Could Malaysia elect an Islamist prime minister?

Farish M. Noor, East Asia Forum

The recent general assembly of the Pan-Malaysian Islamic Party (PAS) was notable for less talk of theology or doctrine and an increased focus on PAS’ upcoming campaign for the 13th general election, scheduled to be held anytime between December this year and next April.

PAS, which ranked third for the number of parliamentary seats won at the federal-level general election of March 2008, will be aiming to gain more parliamentary seats at the coming polls. Discussion at the general assembly was directed toward that goal.

That PAS would want to expand on its gains at the next general election is understandable, considering that the party — which was formed in 1951 — is the oldest opposition party in the country. In 2008, however, PAS joined the Pakatan Rakyat coalition, which also comprises the People’s Justice Party (PKR) and Democratic Action Party (DAP). The coalition is headed by Anwar Ibrahim, leader of the much smaller PKR, who is touted to be prime minister of any future Pakatan government.

An interesting development at the general assembly was the idea that PAS’ president, Abdul Hadi Awang, should instead be the preferred candidate for prime minister if the Pakatan Rakyat coalition were to defeat the ruling Barisan Nasional government. This was met by strong approval by delegates at the general assembly, and signalled a shift in PAS’ posturing within the opposition coalition.

Thus far, PAS has been willing to take the backseat in Pakatan’s campaign for power on the assumption that Anwar would be the most likely candidate for prime minister. This stance was developed on the grounds that he is best positioned to bridge the differences between the Malay-Muslim-dominated PAS and the Malaysian-Chinese-dominated DAP.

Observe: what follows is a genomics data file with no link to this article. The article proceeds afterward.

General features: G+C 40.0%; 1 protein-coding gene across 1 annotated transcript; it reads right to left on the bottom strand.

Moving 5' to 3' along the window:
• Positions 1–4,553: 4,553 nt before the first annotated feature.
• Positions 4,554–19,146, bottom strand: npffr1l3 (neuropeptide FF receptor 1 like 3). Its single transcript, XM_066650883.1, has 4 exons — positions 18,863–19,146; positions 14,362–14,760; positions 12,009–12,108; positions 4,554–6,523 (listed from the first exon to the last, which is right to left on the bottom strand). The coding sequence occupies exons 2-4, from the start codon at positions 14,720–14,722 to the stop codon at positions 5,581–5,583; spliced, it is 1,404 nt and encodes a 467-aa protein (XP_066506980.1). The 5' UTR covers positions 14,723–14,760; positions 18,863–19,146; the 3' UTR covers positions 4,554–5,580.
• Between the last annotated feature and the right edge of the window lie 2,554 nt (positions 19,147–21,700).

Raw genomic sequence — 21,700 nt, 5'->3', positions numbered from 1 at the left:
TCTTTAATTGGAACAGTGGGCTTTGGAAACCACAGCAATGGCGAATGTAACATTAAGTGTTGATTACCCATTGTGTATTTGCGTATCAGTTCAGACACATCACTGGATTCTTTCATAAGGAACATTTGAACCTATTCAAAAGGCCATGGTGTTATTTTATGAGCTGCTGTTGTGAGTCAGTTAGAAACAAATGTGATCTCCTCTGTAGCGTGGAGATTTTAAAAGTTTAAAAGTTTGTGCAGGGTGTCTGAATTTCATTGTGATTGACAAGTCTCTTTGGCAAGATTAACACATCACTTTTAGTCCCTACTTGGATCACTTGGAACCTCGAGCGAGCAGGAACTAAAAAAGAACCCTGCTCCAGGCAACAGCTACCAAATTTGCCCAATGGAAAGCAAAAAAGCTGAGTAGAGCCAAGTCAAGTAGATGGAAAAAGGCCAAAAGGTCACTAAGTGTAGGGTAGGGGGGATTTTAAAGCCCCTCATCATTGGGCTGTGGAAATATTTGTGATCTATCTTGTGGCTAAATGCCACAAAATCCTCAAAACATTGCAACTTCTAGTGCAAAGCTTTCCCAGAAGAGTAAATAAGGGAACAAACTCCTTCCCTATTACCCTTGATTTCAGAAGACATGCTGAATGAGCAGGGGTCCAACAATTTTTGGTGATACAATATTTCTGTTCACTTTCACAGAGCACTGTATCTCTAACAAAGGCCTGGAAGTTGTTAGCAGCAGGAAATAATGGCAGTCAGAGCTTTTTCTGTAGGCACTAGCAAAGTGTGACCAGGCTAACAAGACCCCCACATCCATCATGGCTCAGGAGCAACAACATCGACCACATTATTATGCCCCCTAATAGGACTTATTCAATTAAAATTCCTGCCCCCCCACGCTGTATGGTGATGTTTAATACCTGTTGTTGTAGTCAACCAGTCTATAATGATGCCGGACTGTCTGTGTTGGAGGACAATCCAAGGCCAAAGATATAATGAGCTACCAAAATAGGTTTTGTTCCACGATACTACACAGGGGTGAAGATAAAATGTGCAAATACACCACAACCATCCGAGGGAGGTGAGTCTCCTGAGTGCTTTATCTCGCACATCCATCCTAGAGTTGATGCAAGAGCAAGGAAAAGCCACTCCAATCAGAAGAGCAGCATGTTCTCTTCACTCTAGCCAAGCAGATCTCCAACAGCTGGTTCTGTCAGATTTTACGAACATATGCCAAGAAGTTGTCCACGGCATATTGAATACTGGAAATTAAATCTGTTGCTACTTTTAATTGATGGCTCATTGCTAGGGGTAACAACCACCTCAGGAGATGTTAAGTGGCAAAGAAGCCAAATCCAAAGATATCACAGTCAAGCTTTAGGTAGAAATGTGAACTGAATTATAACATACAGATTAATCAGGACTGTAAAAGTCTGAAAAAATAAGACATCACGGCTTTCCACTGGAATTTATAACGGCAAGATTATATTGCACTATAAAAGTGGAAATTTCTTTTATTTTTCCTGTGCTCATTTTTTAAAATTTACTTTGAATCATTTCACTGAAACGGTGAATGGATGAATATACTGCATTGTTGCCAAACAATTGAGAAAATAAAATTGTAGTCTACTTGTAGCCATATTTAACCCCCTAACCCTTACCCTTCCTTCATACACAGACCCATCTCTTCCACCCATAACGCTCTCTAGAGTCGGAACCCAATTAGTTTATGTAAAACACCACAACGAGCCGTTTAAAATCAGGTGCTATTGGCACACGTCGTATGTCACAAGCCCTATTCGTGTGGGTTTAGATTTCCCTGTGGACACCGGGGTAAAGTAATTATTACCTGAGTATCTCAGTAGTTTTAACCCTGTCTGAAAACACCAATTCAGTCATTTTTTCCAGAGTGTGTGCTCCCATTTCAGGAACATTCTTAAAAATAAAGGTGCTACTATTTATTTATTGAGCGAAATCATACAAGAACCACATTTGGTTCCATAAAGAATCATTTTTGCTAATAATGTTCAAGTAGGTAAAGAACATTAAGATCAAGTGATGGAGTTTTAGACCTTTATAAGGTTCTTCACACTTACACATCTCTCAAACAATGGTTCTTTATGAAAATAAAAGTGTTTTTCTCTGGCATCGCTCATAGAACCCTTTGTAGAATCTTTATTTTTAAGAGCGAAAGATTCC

The prospect of an Islamist prime minister, in the form of Abdul Hadi Awang, is a possibility that has never been seriously contemplated until now (although a similar proposal was raised at the 2008 PAS general assembly). Just why PAS members were keen to propose their leader as the next prime minister is an interesting question, coming as it does so close to the general election.

Firstly, there is the question of whether PAS’ membership of the Pakatan Rakyat coalition has cost PAS some of its votes and support from its traditional Malay-Muslim vote bank. Over the past five years the coalition has had to address issues ranging from environmental politics to the welfare state, which have not traditionally been the party’s focus. Some PAS members feel the party has veered off its Islamist path by its engagement with other issues. This was reflected in criticism by PAS’ youth wing that the party’s newspaper, Harakah, ought to serve the interests of the party first and foremost rather than focusing on broader concerns.

Secondly, there is the question of simple arithmetic: if PAS was and remains the biggest party in the PAS-PKR-DAP coalition, then why should the leader come from one of the smaller parties? PAS members may feel that as the oldest and biggest party in the coalition they should have the right to lead Pakatan and any government formed in its name.

However, this is all contingent upon PAS winning its share of 40 parliamentary seats at the election. Some PAS leaders have confided that while party members may be enthusiastic about an Islamist prime minister, the rest of the country may not be as excited by the prospect. This view is supported by UMNO leaders like Saifuddin Abdullah, who noted that ‘PAS has so far campaigned on things like the welfare state, and the DAP keeps saying that Anwar is their choice for prime minister. To have a PAS leader as prime minister is another matter’.